We've noted on several occasions how favorable the 2018 Senate map is for Republicans, even if the national electoral environment ends up with a deep blue tint (the GOP's fortunes have ticked up, thanks to tax reform and good economic news, which the president's foolish trade war gambit threatens). Losing Alabama was an entirely avoidable setback, giving Democrats a better shot at taking over the upper chamber in November. But that task would still require them netting two seats, which will be exceptionally difficult if Republicans can knock off a Democratic incumbent or two -- or more. On paper, of the juiciest targets was North Dakota's Heidi Heitkamp. Donald Trump carried her state by a 63-27 margin in 2016, and Heitkamp has done Chuck Schumer's bidding on some big votes, from Obamacare to tax reform (about which she lied), to judicial nominations. Nevertheless, senior Republicans I spoke to in recent months were nervous about the lack of a formidable challenger to take her down. That all changed a few weeks ago, however:
North Dakota Republican Rep. Kevin Cramer announced Friday plans to run for Senate against Democratic incumbent Heidi Heitkamp. The decision is sure to come as a relief to Washington Republicans who had been pressuring him to reconsider his decision last month to stay put in the House. With Democrats fighting hard to seize control of the House this fall, Republicans are determined to hold onto their narrow majority in the Senate, now at 51-49. Heitkamp, a Democrat in a deep-red state that went overwhelmingly for President Trump in 2016, is thought to be one of the most-vulnerable senators this cycle. But until now, Republicans had failed to recruit Cramer to run against her. Cramer, a staunch Trump ally, acknowledged earlier this week that he was being pushed to reconsider by forces both in Washington and in North Dakota. Trump reportedly was among those applying pressure.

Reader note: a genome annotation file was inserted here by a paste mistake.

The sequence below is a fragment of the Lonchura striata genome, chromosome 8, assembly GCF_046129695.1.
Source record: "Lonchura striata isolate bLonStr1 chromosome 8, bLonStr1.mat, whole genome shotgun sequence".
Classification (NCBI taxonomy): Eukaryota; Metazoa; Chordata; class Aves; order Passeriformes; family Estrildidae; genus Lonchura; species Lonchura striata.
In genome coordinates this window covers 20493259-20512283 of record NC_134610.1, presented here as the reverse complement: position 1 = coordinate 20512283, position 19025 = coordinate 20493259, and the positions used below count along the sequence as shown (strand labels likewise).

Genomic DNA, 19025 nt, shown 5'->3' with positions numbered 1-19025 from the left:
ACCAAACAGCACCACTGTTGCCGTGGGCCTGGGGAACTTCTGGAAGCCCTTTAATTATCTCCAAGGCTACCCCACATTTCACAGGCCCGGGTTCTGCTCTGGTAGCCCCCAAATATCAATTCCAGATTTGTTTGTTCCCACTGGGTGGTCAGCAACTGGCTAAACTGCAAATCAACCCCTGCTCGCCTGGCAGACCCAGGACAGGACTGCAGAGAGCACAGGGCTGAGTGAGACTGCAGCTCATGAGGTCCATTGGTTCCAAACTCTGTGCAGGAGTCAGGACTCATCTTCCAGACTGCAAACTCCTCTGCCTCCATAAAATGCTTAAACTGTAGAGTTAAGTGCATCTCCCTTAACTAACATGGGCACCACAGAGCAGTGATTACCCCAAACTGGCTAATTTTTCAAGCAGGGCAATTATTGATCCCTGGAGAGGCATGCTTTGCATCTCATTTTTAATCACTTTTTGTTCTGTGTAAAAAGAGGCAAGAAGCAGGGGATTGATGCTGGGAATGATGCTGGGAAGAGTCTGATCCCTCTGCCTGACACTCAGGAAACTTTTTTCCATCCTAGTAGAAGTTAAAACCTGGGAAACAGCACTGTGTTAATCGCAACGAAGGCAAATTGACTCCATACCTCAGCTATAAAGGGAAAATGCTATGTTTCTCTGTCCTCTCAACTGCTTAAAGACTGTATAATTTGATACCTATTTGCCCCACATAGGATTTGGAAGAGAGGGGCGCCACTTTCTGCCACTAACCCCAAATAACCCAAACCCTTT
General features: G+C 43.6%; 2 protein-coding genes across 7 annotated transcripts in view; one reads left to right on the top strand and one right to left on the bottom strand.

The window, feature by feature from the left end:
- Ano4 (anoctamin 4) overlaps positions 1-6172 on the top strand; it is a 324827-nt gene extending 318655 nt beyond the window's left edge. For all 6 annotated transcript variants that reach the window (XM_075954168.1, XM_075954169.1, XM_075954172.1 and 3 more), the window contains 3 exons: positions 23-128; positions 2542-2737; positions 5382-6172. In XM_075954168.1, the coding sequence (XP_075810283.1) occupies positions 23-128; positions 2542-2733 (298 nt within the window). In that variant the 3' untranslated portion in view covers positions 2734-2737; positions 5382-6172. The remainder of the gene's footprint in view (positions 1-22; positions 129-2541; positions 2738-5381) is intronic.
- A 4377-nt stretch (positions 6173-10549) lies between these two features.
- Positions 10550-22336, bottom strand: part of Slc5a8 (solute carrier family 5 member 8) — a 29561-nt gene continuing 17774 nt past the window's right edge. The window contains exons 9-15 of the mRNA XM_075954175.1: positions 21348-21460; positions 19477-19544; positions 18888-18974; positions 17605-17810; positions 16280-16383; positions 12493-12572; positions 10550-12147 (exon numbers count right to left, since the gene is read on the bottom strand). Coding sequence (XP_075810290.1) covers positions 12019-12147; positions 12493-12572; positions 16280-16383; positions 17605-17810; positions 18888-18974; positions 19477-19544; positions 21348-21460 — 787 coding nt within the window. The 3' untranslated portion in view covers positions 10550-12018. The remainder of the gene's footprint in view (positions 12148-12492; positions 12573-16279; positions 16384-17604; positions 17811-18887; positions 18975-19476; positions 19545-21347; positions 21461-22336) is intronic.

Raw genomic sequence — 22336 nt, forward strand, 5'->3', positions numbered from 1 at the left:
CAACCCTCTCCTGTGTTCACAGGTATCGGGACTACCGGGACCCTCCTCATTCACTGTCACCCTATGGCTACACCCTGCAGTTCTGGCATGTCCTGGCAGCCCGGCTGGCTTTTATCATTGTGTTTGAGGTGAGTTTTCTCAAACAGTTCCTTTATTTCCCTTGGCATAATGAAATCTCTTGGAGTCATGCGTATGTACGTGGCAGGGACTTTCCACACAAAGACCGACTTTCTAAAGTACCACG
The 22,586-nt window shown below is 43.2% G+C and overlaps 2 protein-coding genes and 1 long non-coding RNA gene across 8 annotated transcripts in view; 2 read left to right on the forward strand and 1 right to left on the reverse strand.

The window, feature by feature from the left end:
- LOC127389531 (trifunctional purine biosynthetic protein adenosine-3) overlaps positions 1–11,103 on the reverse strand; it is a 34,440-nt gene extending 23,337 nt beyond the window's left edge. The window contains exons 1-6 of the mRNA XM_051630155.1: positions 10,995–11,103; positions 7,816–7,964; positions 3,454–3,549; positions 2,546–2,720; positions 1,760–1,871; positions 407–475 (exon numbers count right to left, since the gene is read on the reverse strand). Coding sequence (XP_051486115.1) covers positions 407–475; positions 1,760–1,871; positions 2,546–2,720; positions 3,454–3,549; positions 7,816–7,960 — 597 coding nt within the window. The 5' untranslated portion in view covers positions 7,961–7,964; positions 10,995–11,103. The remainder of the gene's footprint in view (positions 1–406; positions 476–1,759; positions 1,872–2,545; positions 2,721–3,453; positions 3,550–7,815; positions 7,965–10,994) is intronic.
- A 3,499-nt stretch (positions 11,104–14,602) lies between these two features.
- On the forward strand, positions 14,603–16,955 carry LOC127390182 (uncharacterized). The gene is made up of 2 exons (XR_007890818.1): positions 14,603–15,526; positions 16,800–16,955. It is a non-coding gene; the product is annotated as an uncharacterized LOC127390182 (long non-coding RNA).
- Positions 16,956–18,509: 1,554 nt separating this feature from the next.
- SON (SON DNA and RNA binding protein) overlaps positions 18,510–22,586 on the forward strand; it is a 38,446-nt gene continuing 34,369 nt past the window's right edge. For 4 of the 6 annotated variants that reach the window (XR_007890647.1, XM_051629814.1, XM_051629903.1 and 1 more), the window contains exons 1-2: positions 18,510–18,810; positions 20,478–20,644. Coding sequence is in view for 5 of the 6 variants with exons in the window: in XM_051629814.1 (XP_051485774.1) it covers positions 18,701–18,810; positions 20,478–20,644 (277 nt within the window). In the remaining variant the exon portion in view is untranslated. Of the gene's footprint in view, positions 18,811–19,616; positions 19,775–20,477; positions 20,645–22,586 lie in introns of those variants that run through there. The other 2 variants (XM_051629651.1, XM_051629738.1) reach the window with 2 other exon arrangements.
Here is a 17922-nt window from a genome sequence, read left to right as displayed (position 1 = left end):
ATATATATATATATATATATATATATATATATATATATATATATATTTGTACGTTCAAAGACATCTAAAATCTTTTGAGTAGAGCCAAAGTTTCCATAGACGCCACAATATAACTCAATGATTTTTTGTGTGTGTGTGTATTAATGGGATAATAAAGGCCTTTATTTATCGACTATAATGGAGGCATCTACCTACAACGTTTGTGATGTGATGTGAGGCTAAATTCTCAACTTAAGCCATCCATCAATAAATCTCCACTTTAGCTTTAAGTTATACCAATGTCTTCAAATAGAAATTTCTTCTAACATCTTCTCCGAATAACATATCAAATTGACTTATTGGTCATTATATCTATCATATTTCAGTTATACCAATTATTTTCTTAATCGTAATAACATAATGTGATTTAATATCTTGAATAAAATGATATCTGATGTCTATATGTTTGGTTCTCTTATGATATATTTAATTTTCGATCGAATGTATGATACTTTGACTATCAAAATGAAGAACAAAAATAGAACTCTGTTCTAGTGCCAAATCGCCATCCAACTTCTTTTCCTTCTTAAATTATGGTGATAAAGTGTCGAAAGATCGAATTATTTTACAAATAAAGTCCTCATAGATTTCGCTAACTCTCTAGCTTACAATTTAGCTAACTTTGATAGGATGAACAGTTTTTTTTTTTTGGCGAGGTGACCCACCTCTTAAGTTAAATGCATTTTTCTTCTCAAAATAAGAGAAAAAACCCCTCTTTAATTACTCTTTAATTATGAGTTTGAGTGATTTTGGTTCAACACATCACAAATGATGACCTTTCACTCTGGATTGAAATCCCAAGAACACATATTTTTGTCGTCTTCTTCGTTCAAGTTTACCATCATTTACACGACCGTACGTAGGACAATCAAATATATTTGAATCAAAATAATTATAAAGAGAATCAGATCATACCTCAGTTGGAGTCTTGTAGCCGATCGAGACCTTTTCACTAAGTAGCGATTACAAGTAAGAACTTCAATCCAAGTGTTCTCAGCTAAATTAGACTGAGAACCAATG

I'd heard consistent reports from GOP sources that if Cramer decided to get into the race, he'd enter the contest in a strong polling position -- which would not be good news for a vulnerable incumbent like Heitkamp. And, voila:
Another survey showed the race within the margin of error, with Heitkamp's re-elect number sitting at...43 percent. Other extremely beatable Democrats this cycle include Missouri's Claire McCaskill, Indiana's Joe Donnelly and West Virginia's Joe Manchin, with a slew of others just one tier down. Karl Rove adds more context to the North Dakota race:
The GOP’s best shots to pick up seats are in five states Mr. Trump won by double digits. One is North Dakota, which the president carried with 63% of the vote. The same night Mr. Trump earned 216,794 votes and a 36-point victory, Rep. Cramer received 233,980 votes for his 45-point margin. In 2012, when Sen. Heitkamp and Rep. Cramer both won for the first time, she got 161,337 votes and a 0.9-point margin while he received 173,585 votes and a 13.2-point margin. Ms. Heitkamp’s voting record offers Republicans plenty of ammunition. She has voted against Mr. Cramer and the state’s popular senior senator, Republican John Hoeven, on issues like tax cuts, health care and energy—energy being of particular concern because North Dakota is America’s second-biggest producer of crude oil. Mr. Cramer is also a superb grass-roots campaigner, which matters in a state where politics is personal and voters are clustered on the center right.
Click through for Rove's take on the Arizona Senate battle, in which Republicans seek to hang on to a Jeff Flake's red seat.